Synlogic will use Ginkgo Bioworks’ cell programming platform to expand and further develop a pipeline of novel “living” medicines based on engineered probiotics, building upon a 1½-year-old collaboration launched by the companies.

The companies have entered into a strategic platform collaboration in which Synlogic plans to apply Ginkgo’s cell programming platform for building and testing thousands of microbial strains, with the aim of accelerating progression of early preclinical leads to drug candidates optimized for further clinical development.

“The ability to program living cells to sense and respond to treat complex diseases has great potential. Synlogic’s platform for designing and developing living medicines that can treat a wide range of dynamic diseases has the potential to be transformative to the next generation of pharmaceuticals,” Jason Kelly, PhD, co-founder and CEO of Ginkgo Bioworks, said in a statement.

Boston-based Ginkgo designs custom-engineered microbes for customers across pharmaceuticals as well as food, manufacturing, and other applications.

Ginkgo has made an $80 million equity investment in publicly-traded Synlogic—which in turn paid Ginkgo $30 million for synthetic biology services to be provided over an initial five-year period that can be extended.

On Tuesday, Ginkgo closed on a purchase of 6,340,771 shares of Synlogic common stock as well as pre-funded warrants to purchase up to 2,548,117 shares of Synlogic common stock, both at a price of $9.00 per share—a 44% premium over Synlogic’s closing share price yesterday of $6.27.

Synlogic has exclusive rights to any Synthetic Biotic™ medicines that it develops as part of the collaboration and to intellectual property covering such products, the companies said.

The partnership builds on a collaboration launched in December 2017 in which Ginkgo agreed to help Synlogic discover new Synthetic Biotic treatments for neurological and liver disorders. Such treatments rely on engineered probiotics that are designed to perform critical metabolic conversions in the gut that can replace physiological activity missing or damaged in patients.

Treating rare genetic disorder

The companies said their pilot program enabled them to significantly improve strain quality and expedite development of a treatment for maple syrup urine disease, a rare, genetic disorder typically diagnosed at birth that can lead to seizures, coma, and death.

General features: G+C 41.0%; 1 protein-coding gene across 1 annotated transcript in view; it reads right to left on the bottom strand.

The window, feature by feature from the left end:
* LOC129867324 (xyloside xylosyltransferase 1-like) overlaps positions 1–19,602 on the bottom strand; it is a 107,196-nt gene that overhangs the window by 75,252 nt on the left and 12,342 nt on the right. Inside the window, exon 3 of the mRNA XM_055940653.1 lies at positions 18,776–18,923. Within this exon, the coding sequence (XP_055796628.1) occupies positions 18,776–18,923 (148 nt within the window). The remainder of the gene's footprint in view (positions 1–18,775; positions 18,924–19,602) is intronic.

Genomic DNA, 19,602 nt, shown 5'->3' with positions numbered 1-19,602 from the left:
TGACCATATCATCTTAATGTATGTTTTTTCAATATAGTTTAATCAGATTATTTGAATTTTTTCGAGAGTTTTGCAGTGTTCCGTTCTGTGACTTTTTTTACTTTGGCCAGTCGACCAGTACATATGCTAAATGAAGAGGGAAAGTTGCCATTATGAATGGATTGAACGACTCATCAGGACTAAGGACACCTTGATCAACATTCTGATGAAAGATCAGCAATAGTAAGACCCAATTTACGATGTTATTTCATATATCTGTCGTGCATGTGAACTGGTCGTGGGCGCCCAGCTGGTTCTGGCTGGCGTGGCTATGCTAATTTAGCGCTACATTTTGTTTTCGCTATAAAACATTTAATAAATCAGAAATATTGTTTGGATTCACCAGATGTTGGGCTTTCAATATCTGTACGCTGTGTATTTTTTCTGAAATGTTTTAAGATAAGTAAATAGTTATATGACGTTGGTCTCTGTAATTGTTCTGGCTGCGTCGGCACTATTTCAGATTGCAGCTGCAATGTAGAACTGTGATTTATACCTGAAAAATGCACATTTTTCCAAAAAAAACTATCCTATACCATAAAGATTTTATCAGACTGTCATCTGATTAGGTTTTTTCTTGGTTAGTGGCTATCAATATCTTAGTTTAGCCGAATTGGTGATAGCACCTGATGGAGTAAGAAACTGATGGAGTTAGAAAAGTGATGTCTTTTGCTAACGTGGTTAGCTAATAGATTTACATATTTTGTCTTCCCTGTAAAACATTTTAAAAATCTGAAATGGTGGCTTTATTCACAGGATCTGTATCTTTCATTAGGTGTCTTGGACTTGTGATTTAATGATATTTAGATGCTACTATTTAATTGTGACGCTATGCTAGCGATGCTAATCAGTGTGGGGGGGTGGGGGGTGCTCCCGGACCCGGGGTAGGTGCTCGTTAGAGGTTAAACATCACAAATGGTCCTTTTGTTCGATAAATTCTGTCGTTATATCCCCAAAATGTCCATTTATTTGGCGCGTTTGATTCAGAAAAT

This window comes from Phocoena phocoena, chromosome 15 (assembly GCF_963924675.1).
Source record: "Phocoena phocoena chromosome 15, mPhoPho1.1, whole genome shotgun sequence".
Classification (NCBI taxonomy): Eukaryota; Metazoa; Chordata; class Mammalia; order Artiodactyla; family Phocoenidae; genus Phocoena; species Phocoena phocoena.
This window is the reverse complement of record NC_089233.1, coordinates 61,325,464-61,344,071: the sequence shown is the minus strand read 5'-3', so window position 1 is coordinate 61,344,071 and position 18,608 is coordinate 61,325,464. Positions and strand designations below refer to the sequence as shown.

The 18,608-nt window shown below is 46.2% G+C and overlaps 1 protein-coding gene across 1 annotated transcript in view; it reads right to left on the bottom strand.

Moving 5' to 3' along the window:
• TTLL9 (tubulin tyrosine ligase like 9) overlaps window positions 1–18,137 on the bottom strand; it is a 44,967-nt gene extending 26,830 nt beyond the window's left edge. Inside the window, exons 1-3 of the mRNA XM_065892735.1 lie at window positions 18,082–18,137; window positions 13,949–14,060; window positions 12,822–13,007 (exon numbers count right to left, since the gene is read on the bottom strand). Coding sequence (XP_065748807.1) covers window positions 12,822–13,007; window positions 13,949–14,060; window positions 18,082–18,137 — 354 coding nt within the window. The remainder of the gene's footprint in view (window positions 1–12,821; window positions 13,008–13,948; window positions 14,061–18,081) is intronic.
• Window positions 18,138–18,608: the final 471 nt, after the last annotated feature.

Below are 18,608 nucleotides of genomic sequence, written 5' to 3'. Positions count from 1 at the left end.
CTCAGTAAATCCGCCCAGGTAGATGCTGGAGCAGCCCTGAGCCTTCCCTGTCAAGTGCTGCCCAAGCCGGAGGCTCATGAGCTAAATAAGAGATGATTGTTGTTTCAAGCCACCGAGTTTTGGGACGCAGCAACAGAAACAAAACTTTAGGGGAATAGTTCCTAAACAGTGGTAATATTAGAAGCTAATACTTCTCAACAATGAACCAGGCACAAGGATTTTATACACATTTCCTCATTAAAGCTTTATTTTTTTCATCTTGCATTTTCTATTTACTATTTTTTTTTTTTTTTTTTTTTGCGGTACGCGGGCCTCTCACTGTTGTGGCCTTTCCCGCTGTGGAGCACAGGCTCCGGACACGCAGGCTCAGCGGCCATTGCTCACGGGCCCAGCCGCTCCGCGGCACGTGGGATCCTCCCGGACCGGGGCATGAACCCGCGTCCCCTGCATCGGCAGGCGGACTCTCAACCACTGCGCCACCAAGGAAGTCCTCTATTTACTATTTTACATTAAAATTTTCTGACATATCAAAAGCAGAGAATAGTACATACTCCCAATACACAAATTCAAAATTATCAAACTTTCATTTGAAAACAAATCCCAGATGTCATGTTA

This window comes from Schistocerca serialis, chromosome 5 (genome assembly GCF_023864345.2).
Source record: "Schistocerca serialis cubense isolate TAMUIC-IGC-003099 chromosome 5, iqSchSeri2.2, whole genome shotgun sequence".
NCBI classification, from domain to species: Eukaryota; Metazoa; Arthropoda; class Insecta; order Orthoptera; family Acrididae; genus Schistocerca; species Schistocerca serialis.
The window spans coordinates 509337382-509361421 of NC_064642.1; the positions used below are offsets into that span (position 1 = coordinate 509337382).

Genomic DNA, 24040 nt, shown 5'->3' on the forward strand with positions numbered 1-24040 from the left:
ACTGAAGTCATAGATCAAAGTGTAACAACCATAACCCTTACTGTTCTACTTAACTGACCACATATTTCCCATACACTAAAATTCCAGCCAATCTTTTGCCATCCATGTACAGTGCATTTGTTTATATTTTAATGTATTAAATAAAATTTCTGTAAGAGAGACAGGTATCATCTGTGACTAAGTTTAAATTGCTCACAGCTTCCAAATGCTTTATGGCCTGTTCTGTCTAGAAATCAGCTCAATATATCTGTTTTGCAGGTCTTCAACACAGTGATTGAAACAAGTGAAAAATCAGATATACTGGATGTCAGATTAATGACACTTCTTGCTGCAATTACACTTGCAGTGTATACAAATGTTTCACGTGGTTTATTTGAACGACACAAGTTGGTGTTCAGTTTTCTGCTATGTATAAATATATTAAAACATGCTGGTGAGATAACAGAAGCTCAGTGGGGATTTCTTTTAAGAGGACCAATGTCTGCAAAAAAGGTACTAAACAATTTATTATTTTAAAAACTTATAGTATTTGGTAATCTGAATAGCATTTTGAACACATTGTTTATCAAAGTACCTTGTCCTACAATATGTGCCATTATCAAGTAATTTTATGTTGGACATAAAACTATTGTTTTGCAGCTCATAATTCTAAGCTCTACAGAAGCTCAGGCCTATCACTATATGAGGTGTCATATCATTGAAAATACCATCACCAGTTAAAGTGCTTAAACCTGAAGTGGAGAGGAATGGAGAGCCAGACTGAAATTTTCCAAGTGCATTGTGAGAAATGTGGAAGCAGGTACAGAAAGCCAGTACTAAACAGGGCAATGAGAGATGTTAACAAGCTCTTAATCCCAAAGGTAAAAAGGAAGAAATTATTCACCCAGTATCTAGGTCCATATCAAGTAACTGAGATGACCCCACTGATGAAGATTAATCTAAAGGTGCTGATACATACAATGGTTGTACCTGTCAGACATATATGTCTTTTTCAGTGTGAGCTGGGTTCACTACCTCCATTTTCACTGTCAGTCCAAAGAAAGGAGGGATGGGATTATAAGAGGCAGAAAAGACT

“This collaboration significantly enhances Synlogic’s Synthetic Biotic strain optimization capabilities and builds on the successful pilot program we began with Ginkgo in late 2017,” Aoife Brennan, MB ChB, Synlogic’s president and CEO, said in a statement. “It enables us to advance high-quality candidate strains into development more efficiently and provides technology and resources that will fuel pipeline expansion as we continue to advance our existing clinical programs.”

Based in Cambridge, MA, Synlogic has developed a pipeline led by two programs—SYNB1020, an oral treatment for hyperammonemia as a result of liver damage or genetic disease, and SYNB1618, an oral treatment for phenylketonuria. Synlogic is also developing SYNB1891 as an intratumorally-administered Synthetic Biotic immuno-oncology treatment for solid tumors, with an IND submission expected during the second half of this year.

In addition, Synlogic is in preclinical phases of developing treatments for additional oncology indications as well as additional rare metabolic diseases. Synlogic is also applying its platform to create additional Synthetic Biotic medicines for the treatment of liver disease, as well as inflammatory and immune disorders.

Together with AbbVie, Synlogic is working to develop Synthetic Biotic-based treatments for inflammatory bowel disease (IBD), through a collaboration launched in February 2016.

On March 6, Synlogic said its collaboration with AbbVie had reached the lead optimization stage.

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